Vertical ventilation is a tactic used to release smoke, heat and fire gases from the interior of the building by means of the physical properties of the materials being released. Meaning, bad things are hot, heat rises and the roof is where we can create an exit for them. This release may help improve conditions for crews below conducting interior operations. It is important to remember that a fire can not be extinguished with ventilation alone, and ventilation must always be coordinated with fire attack. Improperly timed or poorly placed rooftop ventilation can potentially have a negative effect, creating a new exit point and drawing increased oxygen to the fire.
Once on the roof find and plan for a secondary means of egress. The seemingly accepted myth that peaked roofs are dangerous and vertical ventilation should be avoided but flat roofs are safe and can be operated on is false. Flat roofs are made of multiple different materials including wood, metal and concrete. Any roof with fire under it, no matter it’s shape, has an associated risk when being operated on. Do not assume that because you are operating on a flat roof you have more time to accomplish the task. Lightweight steel bar joist roof systems are prone to failure with little warning. At 1000ºF steel will twist and expand, causing failure.
Power Tools Needed: Ventilation Chain Saw, Rotary Saw w/ metal cutting blade
Hand Tools Needed: Axe, 6’ NY Hook, Trash Hook, Halligan Bar, Utility Knife (used for cutting rubber roofing membranes)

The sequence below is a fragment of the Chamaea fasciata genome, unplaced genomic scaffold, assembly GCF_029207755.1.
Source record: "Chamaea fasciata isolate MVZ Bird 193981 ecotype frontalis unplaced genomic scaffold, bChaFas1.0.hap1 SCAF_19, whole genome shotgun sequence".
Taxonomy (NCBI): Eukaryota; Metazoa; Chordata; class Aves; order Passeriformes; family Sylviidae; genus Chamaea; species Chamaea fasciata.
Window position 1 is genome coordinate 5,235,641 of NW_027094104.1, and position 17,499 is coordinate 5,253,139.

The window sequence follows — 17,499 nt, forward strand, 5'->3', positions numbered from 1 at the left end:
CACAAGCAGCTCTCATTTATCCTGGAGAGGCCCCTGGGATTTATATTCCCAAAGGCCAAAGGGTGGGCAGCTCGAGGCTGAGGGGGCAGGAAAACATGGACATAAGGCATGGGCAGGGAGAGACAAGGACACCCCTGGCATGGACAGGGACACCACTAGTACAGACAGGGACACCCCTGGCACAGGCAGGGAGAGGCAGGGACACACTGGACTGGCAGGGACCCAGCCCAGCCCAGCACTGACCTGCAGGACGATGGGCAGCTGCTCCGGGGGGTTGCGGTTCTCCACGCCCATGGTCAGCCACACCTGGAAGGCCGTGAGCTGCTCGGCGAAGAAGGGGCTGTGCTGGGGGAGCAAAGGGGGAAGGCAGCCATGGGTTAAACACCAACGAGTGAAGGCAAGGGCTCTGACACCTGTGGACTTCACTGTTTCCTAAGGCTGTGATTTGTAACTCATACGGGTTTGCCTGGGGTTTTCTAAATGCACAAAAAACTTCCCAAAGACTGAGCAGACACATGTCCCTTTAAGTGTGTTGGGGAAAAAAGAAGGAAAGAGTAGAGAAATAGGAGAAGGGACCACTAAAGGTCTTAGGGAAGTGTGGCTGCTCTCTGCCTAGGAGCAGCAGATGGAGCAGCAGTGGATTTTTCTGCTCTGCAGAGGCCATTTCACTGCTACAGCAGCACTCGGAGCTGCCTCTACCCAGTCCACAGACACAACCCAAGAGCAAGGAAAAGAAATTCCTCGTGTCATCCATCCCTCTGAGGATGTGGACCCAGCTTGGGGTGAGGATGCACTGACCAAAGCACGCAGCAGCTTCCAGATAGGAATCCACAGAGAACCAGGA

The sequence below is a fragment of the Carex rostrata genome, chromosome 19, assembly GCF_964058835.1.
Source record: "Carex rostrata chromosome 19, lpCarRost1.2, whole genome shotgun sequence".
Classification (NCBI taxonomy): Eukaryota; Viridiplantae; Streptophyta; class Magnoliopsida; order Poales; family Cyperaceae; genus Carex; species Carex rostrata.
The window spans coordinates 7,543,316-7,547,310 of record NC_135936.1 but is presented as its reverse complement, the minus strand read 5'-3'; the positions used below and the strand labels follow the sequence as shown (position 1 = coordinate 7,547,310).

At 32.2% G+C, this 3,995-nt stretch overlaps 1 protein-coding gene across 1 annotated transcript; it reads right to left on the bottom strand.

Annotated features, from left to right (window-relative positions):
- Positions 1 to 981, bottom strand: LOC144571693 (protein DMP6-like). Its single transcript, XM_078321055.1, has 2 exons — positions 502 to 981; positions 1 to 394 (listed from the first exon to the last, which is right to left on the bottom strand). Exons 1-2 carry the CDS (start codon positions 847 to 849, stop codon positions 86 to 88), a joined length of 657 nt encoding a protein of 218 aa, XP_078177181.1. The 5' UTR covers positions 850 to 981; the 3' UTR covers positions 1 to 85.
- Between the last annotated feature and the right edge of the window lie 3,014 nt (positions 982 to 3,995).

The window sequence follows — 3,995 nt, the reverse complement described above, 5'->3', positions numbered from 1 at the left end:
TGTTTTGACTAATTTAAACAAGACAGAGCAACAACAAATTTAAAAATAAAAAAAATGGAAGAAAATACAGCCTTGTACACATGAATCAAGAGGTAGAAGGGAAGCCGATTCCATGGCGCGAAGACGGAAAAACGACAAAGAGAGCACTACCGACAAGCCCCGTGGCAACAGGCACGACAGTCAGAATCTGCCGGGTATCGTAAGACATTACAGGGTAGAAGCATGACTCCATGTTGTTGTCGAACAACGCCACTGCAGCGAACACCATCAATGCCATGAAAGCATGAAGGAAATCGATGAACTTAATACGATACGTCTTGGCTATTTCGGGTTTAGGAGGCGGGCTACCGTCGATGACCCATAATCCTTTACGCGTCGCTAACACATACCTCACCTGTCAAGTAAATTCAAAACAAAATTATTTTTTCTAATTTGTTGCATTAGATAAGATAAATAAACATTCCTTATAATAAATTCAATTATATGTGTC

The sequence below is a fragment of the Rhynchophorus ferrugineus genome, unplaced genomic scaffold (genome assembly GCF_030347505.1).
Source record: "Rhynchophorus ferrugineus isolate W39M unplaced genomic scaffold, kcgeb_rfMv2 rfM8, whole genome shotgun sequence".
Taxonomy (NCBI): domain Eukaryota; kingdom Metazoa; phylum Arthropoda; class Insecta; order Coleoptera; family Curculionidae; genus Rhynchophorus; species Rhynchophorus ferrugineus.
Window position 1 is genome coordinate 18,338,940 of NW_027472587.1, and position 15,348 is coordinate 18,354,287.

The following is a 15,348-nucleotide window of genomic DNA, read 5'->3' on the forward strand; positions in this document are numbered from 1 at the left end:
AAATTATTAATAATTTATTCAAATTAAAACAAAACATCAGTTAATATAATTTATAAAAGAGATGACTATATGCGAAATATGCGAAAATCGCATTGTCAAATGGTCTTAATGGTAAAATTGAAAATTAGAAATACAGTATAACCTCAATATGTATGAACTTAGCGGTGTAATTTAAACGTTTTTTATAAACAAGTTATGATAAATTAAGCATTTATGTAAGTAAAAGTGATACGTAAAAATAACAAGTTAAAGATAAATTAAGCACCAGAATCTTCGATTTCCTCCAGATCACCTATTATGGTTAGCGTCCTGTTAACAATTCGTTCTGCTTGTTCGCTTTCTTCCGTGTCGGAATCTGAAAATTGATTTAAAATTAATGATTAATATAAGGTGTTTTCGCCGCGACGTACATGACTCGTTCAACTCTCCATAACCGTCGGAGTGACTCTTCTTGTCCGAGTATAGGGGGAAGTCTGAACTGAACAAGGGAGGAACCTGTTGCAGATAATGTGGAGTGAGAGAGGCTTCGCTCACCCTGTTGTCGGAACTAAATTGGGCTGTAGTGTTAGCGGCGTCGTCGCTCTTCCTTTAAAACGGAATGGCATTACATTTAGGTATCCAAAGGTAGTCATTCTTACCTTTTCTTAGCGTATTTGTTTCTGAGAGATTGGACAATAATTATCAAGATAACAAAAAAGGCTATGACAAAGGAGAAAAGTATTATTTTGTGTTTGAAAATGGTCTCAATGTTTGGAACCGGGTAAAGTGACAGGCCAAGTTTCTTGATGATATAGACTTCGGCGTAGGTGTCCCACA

Opening up already existing or natural vent points is a way for the roof crew to start releasing smoke, heat and fire gases from the interior of the building with little resistance. Scuttle covers, skylights, ventilators and exhaust vents are all examples of quick and effective ways to vent a commercial roof. The crew in the picture below is using the rotary saw with a metal cutting blade to cut and remove an exhaust fan. Some may be mounted on a hinge and can be opened rapidly by simply cutting a lock or latch. A skylight will typically lead to an occupied space below and is a good choice for an easy opening.
While vertical ventilation on a commercial roof can be manpower intense and time consuming, crews can reduce time needed by preplanning their technique. For instance, a two-person crew can operate more efficiently by working functionally. Meaning, one person is the Saw person and the other the Hook.
With a goal of an initial 4’ by 4’ opening a crew of two can start by using the two triangle method. Each triangle makes up half of the total opening. The 4’ by 4’ original opening can be expanded in any direction by adding additional triangles. Take caution trying to create too large of an opening as the roofing material is heavy and can be hard to remove. Using the chainsaw, which works best on built-up roofing material, the first three cuts should be those of the outside of the triangle. Before moving on to the second triangle the Saw FF should first make relief cuts (examples shown below as dotted lines) to allow for easier removal of built-up roofing material.
As the Saw FF finishes cutting the first triangle and moves onto the second the Hook FF can begin removing the roofing material. This tactic works well because it keeps personnel far enough apart to continue working simultaneously which can reduce time on the roof.
On a metal deck roof the Saw FF finishes the second triangle along with the additional cuts they can swap out the chainsaw for rotary saw and begin repeating the triangle cuts on the now exposed metal decking. As you progress through the roof expect your hole to get smaller due to the size of the saw and the displacement of the blade. In reality a 4’x4’ hole may end up only 3’x3’ and this is why expanding the hole with additional cuts is a good option.
If operating as a crew of four it may be beneficial to have one Saw FF, two Hook FF’s and one FF bringing up additional equipment (second chainsaw, shovel for stone ballast, etc.). Remember, these roofs may consist of many layers of built-up roofing material. If an extended work time is expected request additional units early to get relief crews started.